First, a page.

Geoffrey Moore’s theory about how to cross the chasm is that start-ups must find tiny under-served markets they can leverage to “bowl” through a set of niche markets, hide in while they perfect their technology, and build a set of relationships with pragmatic, value-based customers. Moore hypothesizes that once a certain amount of under-served niche markets are captured the market will spontaneously shift to the new (disruptive) architecture, putting the start-up in the center of a technology “tornado”.

In the disk drive market, the 3.5 inch disk drive makers, fortified by the profits they generated and the relationships they developed were able to rapidly improve the performance of their products, overtake 5.25 inch disk drives and eventually drive the 5.25 inch drive producers out of the market. 5.25 inch disk drive customers, once 3.5 inch disk drive performance was acceptable, rapidly changed to the less expensive 3.5 inch architecture, with only the most demanding 5.25 inch drive customers not making the switch.

The synergy between these two theories, long overlooked, becomes plain. Christensen’s book describes a dozen industries and how the established incumbent was pushed out of their markets. In each example he focuses on why the incumbent failed to target the new markets exploited by the disruptor. What Christensen fails to observe was that each of these stories was also a tale of how a small company crossed the chasm to dominate an industry. Moore’s book is considerably less rigorous from a research perspective, but each story of how a company crossed the chasm is also the story of how another large, entrenched competitor let them. Exploiting the Innovator’s Dilemma is a critical strategy to effectively crossing the chasm.

How to Wrinkle the Chasm

Moore’s breakthrough was recognizing that the chasm exists and that a start-up that fails to cross the chasm and build relationships with pragmatic customers eventually runs out of early adopters and dies a slow, painful death. He also recognized that the best tactic for crossing the chasm is to pick a very small market that you can deliver a complete “whole product” to and dominate that market. This is because pragmatic buyers, the vast majority of the technology market, only want products from the undisputed market leader. The only hope a small business has for establishing a position as undisputed market leader of a market segment is to choose a segment that is small enough that it will not be targeted by competitors. What Moore lacks in his concept of crossing the chasm is a model for how one should identify the initial market segments/applications that the business attempts to build around. The only advice he gives regarding choosing a segment is to pick an underserved market where you deliver extraordinary value. To most entrepreneurs every market looks like this!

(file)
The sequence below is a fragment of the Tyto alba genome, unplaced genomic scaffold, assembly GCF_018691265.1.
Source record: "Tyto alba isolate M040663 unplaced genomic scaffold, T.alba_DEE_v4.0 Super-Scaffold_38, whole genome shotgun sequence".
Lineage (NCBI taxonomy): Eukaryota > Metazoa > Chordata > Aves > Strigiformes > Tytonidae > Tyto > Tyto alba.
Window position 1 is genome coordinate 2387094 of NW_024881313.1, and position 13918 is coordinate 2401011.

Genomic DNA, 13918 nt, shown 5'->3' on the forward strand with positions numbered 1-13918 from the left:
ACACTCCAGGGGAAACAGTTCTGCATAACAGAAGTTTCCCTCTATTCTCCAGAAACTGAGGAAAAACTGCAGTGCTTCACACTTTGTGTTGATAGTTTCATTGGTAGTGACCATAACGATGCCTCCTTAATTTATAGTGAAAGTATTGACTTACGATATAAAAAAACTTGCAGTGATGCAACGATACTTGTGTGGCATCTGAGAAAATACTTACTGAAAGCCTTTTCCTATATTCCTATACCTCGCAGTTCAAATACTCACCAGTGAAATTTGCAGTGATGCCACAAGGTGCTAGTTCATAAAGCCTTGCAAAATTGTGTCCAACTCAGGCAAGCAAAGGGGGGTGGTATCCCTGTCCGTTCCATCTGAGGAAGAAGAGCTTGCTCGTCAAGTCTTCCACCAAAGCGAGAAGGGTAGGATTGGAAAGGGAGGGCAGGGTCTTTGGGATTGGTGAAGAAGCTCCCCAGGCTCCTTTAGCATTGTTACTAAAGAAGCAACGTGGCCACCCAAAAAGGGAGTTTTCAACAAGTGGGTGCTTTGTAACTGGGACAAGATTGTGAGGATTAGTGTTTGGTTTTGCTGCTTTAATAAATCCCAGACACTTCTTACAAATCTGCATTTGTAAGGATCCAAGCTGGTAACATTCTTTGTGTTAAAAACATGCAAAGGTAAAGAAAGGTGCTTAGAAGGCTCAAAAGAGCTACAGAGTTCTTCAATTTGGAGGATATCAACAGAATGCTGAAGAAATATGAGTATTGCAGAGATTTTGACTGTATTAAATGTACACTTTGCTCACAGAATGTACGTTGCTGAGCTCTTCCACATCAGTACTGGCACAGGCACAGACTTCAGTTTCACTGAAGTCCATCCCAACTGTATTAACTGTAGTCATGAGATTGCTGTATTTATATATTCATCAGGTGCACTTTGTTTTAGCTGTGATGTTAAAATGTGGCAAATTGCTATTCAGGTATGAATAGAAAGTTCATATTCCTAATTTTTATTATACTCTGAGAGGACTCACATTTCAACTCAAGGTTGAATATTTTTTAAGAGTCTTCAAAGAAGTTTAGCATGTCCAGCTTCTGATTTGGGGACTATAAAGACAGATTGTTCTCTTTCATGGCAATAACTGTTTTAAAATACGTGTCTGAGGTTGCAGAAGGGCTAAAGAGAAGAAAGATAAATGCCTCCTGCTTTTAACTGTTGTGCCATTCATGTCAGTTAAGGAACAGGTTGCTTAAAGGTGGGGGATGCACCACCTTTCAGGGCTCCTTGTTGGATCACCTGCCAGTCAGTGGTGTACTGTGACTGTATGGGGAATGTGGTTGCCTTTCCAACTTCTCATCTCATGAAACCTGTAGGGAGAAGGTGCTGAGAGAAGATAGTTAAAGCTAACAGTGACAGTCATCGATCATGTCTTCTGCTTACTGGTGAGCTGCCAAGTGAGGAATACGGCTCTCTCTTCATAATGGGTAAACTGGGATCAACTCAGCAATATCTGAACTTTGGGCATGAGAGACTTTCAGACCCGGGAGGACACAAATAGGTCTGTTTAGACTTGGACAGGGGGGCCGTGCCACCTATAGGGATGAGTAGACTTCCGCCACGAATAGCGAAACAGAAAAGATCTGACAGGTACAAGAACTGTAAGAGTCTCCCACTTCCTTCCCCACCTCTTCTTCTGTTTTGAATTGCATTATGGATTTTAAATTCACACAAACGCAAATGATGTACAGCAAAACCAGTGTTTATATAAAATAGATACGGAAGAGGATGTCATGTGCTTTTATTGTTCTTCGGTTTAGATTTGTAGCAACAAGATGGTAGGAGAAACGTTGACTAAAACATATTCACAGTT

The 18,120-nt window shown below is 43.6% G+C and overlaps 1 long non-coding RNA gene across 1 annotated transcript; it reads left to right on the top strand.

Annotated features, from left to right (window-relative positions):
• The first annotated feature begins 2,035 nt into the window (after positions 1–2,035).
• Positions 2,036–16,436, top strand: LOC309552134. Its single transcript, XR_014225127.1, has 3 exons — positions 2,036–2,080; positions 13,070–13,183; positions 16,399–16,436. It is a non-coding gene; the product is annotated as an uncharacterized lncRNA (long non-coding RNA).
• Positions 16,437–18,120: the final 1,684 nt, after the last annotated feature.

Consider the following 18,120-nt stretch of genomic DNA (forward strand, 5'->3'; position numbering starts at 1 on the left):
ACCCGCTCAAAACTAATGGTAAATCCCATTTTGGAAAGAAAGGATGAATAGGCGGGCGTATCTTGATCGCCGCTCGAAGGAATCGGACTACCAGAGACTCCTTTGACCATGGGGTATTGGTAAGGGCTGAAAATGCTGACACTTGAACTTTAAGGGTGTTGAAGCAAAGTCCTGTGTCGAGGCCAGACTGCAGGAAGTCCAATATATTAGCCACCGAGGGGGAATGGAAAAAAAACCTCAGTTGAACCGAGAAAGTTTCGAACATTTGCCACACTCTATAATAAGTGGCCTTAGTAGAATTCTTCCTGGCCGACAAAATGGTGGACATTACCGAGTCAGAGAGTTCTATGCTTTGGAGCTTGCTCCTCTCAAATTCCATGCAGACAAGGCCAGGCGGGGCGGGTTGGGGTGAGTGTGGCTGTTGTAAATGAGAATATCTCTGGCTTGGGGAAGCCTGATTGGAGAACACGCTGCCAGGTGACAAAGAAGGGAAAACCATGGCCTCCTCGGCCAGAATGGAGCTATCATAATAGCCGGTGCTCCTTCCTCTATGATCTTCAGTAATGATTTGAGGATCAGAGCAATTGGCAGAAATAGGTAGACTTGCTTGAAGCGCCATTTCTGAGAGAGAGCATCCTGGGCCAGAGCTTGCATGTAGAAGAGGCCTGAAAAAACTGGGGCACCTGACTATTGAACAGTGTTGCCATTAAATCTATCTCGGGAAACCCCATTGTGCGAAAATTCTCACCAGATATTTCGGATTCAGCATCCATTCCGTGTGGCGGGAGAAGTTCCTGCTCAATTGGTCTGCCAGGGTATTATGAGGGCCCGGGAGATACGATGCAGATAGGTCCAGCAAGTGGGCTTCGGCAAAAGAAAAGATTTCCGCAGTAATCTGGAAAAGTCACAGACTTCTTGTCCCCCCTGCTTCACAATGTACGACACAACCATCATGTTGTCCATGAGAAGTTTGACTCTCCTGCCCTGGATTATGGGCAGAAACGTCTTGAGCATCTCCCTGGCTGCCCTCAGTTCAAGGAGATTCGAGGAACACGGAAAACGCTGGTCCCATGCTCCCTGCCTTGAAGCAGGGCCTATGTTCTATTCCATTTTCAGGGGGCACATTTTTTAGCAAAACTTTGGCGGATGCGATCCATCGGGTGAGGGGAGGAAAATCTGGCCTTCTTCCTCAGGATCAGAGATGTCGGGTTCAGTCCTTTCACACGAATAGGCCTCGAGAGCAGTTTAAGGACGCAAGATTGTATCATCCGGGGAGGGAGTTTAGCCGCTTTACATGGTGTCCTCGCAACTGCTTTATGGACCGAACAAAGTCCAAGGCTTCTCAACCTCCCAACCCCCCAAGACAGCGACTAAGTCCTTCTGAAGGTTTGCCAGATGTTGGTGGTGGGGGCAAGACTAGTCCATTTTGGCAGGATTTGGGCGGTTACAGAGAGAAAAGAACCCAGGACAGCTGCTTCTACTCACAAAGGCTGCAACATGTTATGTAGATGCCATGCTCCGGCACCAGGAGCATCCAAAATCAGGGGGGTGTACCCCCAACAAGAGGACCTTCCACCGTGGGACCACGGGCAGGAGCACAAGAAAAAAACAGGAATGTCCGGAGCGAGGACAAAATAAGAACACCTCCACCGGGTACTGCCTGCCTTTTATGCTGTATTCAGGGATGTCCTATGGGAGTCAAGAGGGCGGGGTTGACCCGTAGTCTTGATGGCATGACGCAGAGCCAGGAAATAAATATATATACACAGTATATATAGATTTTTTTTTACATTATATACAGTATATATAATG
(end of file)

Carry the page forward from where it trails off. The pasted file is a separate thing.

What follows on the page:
In Christensen’s work he articulates an “after the fact” perspective of how many start-ups crossed the chasm by building what he called “value networks”. He defines value networks as the context within which a firm identifies and responds to customers needs, solves problems, reacts to competitors & strives for profit.

Building value network models sheds insight into market needs and reveals the key aspects of any given industries “whole product”. Defining value networks is effectively an exercise in accurate B-to-B segmentation. Christensen broadly segments a market into industry known criteria (PC’s, processors, laptops, etc.). Within each broad market segment he identifies key companies serving that market and the value proposition they offer. This exercise is only somewhat interesting in a historical context. In hindsight, it is easy to see notebook computers have different needs then PC’s and mainframe computers. What is not clear is how to identify the characteristics of a new market with brand new needs when you are an entrepreneur crossing the chasm.

We have developed a model called Value Network Analysis to address this challenge and offer hope for emerging businesses identifying new markets to pursue. Value Network Analysis is a lightweight model designed to be easily implemented by entrepreneurs and emerging companies. We have chosen not to develop more rigorous models because the very firms that would use this information cannot afford to substantially invest in making this decision. This is the very nature of the chasm. The most important decision that the company will make will be made when the business is at its weakest and involves markets that are small, under-researched, and not well understood.